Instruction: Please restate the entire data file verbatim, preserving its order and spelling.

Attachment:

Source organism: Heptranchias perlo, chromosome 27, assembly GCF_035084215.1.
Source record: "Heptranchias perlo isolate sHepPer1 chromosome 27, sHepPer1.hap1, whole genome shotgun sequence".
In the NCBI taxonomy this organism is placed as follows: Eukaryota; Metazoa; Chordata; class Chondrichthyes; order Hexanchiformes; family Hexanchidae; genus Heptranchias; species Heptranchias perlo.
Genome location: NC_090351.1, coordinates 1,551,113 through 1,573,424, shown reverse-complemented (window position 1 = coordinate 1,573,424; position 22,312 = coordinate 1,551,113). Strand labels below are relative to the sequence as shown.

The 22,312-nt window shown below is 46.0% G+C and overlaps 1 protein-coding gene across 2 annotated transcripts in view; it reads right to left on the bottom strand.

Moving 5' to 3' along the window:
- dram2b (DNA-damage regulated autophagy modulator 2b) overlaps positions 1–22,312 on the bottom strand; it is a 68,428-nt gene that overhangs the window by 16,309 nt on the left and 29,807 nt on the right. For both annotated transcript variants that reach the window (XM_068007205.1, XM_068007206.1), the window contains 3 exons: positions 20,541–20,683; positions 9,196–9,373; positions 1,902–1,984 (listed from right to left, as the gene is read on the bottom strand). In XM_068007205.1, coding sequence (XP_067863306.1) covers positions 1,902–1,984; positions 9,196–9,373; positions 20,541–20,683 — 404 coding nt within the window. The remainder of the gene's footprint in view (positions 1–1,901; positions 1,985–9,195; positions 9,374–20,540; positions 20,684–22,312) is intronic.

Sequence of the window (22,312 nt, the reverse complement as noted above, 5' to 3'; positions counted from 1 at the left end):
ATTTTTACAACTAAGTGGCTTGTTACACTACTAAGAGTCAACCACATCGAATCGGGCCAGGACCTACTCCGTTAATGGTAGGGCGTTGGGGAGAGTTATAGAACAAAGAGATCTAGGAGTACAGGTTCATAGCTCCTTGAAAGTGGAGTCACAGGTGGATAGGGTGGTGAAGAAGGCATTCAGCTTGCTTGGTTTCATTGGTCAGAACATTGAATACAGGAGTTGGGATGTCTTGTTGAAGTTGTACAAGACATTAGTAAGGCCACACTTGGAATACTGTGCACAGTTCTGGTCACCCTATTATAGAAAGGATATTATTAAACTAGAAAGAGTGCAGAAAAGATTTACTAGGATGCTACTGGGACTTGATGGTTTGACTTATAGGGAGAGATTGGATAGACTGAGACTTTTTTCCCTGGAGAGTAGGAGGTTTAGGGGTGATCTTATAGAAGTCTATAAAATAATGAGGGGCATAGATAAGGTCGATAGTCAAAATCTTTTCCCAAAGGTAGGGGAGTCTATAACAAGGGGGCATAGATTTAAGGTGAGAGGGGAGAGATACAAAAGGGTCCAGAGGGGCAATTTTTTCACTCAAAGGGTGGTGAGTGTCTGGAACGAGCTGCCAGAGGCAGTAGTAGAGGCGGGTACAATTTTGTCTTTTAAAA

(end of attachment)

Source organism: Heptranchias perlo, chromosome 27, assembly GCF_035084215.1.
Source record: "Heptranchias perlo isolate sHepPer1 chromosome 27, sHepPer1.hap1, whole genome shotgun sequence".
In the NCBI taxonomy this organism is placed as follows: Eukaryota; Metazoa; Chordata; class Chondrichthyes; order Hexanchiformes; family Hexanchidae; genus Heptranchias; species Heptranchias perlo.
Genome location: NC_090351.1, coordinates 1,551,113 through 1,573,424, shown reverse-complemented (window position 1 = coordinate 1,573,424; position 22,312 = coordinate 1,551,113). Strand labels below are relative to the sequence as shown.

The 22,312-nt window shown below is 46.0% G+C and overlaps 1 protein-coding gene across 2 annotated transcripts in view; it reads right to left on the bottom strand.

Moving 5' to 3' along the window:
- dram2b (DNA-damage regulated autophagy modulator 2b) overlaps positions 1–22,312 on the bottom strand; it is a 68,428-nt gene that overhangs the window by 16,309 nt on the left and 29,807 nt on the right. For both annotated transcript variants that reach the window (XM_068007205.1, XM_068007206.1), the window contains 3 exons: positions 20,541–20,683; positions 9,196–9,373; positions 1,902–1,984 (listed from right to left, as the gene is read on the bottom strand). In XM_068007205.1, coding sequence (XP_067863306.1) covers positions 1,902–1,984; positions 9,196–9,373; positions 20,541–20,683 — 404 coding nt within the window. The remainder of the gene's footprint in view (positions 1–1,901; positions 1,985–9,195; positions 9,374–20,540; positions 20,684–22,312) is intronic.

Sequence of the window (22,312 nt, the reverse complement as noted above, 5' to 3'; positions counted from 1 at the left end):
ATTTTTACAACTAAGTGGCTTGTTACACTACTAAGAGTCAACCACATCGAATCGGGCCAGGACCTACTCCGTTAATGGTAGGGCGTTGGGGAGAGTTATAGAACAAAGAGATCTAGGAGTACAGGTTCATAGCTCCTTGAAAGTGGAGTCACAGGTGGATAGGGTGGTGAAGAAGGCATTCAGCTTGCTTGGTTTCATTGGTCAGAACATTGAATACAGGAGTTGGGATGTCTTGTTGAAGTTGTACAAGACATTAGTAAGGCCACACTTGGAATACTGTGCACAGTTCTGGTCACCCTATTATAGAAAGGATATTATTAAACTAGAAAGAGTGCAGAAAAGATTTACTAGGATGCTACTGGGACTTGATGGTTTGACTTATAGGGAGAGATTGGATAGACTGAGACTTTTTTCCCTGGAGAGTAGGAGGTTTAGGGGTGATCTTATAGAAGTCTATAAAATAATGAGGGGCATAGATAAGGTCGATAGTCAAAATCTTTTCCCAAAGGTAGGGGAGTCTATAACAAGGGGGCATAGATTTAAGGTGAGAGGGGAGAGATACAAAAGGGTCCAGAGGGGCAATTTTTTCACTCAAAGGGTGGTGAGTGTCTGGAACGAGCTGCCAGAGGCAGTAGTAGAGGCGGGTACAATTTTGTCTTTTAAAA